Counting cost of crusade for justice

By Jennifer Colwill

Joe Karam has stopped counting the personal financial cost of his battle to free convicted murderer David Bain, but he estimates it is "likely to be millions".

A former All Black, Mr Karam first became interested in Bain in 1996 after reading a newspaper article about supporters trying to raise money to get his case to the Privy Council.

"It struck me that they must have been genuinely convinced about what they were doing to go to such lengths, when this was just a person they had only known for a couple of years."

The Bain family had been in Papua New Guinea, only moving to Dunedin in 1990, Mr Karam said.

He said he had planned to check if the supporters were genuine, then send them a couple of hundred dollars for their kitty.

"And one thing led to another after that."

In 2000, a newspaper reported Mr Karam had spent $750,000 on his quest to free Bain, who he believed was wrongfully convicted, but that figure no longer stands.

"I've probably been through the most productive earning years of a businessman's life, really - from early to mid 40s to mid to late 50s ... not getting any money.

"The real cost is obviously millions."

He described his crusade as "a very sapping exercise".

Only recently has he been able to get involved in business again, finally managing to "keep the wolf from the door", he said.

Mr Karam believed "without any shadow of doubt" that Bain was innocent.

There was not one defining moment when he believed Bain was innocent, but rather the evidence started to unravel, he said.

"Mainly because the police in particular were so obstructive in assisting with investigating things that didn't get investigated properly in the start."

Mr Karam has been vocal in his criticism of the police, alleging incompetence which resulted in the police suing him, unsuccessfully, for defamation.

Campaigning for Bain has taken up nearly all of Mr Karam's life since he became involved, but he only ever contemplated giving up when he was being sued.

Having written three books on Bain's case, he joked that his role on Bain's legal team was as "information bureau".

"There have been a vast amount of hearings and inquiries and reports, all of which I've been involved in."

Mr Karam travels from Auckland to visit Bain most months.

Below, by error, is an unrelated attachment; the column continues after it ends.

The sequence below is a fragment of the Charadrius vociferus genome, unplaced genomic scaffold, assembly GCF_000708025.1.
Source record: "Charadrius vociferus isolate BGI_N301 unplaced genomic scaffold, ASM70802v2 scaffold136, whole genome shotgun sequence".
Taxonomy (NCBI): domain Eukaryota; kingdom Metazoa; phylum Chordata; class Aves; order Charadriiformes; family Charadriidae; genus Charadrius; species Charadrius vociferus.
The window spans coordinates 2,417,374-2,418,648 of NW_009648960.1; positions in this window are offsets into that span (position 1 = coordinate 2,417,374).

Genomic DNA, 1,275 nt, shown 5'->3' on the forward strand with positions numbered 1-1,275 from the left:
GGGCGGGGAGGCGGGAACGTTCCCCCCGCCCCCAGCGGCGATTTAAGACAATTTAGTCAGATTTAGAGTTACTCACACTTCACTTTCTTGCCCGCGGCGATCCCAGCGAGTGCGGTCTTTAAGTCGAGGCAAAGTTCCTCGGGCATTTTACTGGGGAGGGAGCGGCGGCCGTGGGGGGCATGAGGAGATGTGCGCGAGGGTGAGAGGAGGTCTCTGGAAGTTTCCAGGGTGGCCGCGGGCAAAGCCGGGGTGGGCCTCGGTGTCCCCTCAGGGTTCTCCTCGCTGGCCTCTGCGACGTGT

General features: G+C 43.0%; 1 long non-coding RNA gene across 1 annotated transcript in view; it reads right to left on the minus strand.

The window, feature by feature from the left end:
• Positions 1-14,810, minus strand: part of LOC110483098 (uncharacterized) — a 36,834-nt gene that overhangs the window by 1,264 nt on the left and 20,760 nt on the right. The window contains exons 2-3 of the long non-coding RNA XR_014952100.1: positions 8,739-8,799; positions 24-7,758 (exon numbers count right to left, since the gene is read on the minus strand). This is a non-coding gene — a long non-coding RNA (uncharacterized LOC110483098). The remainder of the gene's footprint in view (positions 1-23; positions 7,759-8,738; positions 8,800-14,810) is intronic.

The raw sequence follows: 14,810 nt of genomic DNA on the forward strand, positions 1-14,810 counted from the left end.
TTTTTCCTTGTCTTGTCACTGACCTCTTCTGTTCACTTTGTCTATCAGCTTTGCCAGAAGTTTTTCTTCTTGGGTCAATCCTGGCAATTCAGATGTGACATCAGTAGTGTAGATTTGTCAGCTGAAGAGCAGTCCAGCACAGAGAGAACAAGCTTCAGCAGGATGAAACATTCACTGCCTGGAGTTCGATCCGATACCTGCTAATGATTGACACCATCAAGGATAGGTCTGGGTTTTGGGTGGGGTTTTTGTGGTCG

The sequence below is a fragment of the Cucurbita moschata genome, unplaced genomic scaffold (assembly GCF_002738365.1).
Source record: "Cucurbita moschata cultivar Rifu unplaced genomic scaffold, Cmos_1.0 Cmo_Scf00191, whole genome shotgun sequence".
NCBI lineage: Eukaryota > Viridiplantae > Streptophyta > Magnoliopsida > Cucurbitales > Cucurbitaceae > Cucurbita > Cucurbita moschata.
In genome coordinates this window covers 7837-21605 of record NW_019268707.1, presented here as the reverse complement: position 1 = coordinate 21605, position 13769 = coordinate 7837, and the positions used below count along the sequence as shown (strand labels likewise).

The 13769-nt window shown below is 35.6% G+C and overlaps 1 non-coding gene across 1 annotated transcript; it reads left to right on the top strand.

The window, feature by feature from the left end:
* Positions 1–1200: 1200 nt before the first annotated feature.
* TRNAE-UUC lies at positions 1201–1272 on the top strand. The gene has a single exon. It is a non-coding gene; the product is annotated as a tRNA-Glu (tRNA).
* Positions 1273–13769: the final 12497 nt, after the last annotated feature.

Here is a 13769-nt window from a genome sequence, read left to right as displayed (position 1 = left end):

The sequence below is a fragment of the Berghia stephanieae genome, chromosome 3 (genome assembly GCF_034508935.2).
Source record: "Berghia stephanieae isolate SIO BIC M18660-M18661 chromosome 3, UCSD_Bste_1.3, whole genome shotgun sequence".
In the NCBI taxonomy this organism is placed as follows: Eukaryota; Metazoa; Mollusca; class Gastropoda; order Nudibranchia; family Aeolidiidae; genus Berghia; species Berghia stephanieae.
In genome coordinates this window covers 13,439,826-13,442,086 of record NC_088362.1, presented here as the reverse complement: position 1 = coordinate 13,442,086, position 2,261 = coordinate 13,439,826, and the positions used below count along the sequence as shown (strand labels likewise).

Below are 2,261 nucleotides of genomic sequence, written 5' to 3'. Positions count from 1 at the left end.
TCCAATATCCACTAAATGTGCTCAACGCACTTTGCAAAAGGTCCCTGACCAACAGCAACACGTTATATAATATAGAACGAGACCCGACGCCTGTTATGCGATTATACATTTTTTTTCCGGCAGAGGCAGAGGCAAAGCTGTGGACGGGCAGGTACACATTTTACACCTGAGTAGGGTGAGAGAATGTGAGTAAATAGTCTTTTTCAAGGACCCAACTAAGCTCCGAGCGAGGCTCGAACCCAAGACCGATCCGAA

He said Bain spends his days working long hours in the administration office of Christchurch Prison's engineering workshop doing purchasing, administration and design, as well as studying computer-aided design.

Bain was "just a completely shattered individual" when Mr Karam first met him, but time has proven to be a good healer. "To that extent he isn't fraught with the total feeling of despair and destitution that he was when I met him.

"He has found a way to deal with prison life and he has applied himself to studying so that when he gets out of prison he'll be able to survive or make a life for himself."

Bain would like to stay in New Zealand in the future and make a career in computer-assisted design.

Mr Karam said Bain was highly regarded by the prison staff and had been a good influence on other prisoners.

"He's quite firm but very fair, he's gently natured but he won't be pushed around, he's very strong on principles."

Bain's extended family "have wiped him", Mr Karam said.

"They gave an ultimatum about 10 years ago that until he asked for God's forgiveness for having killed his family and admitted to everyone that that's what he had done they didn't want any more to do with him ...

"He wrote back and said, 'I won't do that because I didn't kill anybody'."

Bain was very close to his grandmother, who died last year in Otaki, but the family did not want him at the funeral.

Mr Karam travelled to London in March to assist Bain's Auckland barrister, Michael Reed, QC, during the five-day appeal hearing by the Privy Council's judicial committee.

- NZPA

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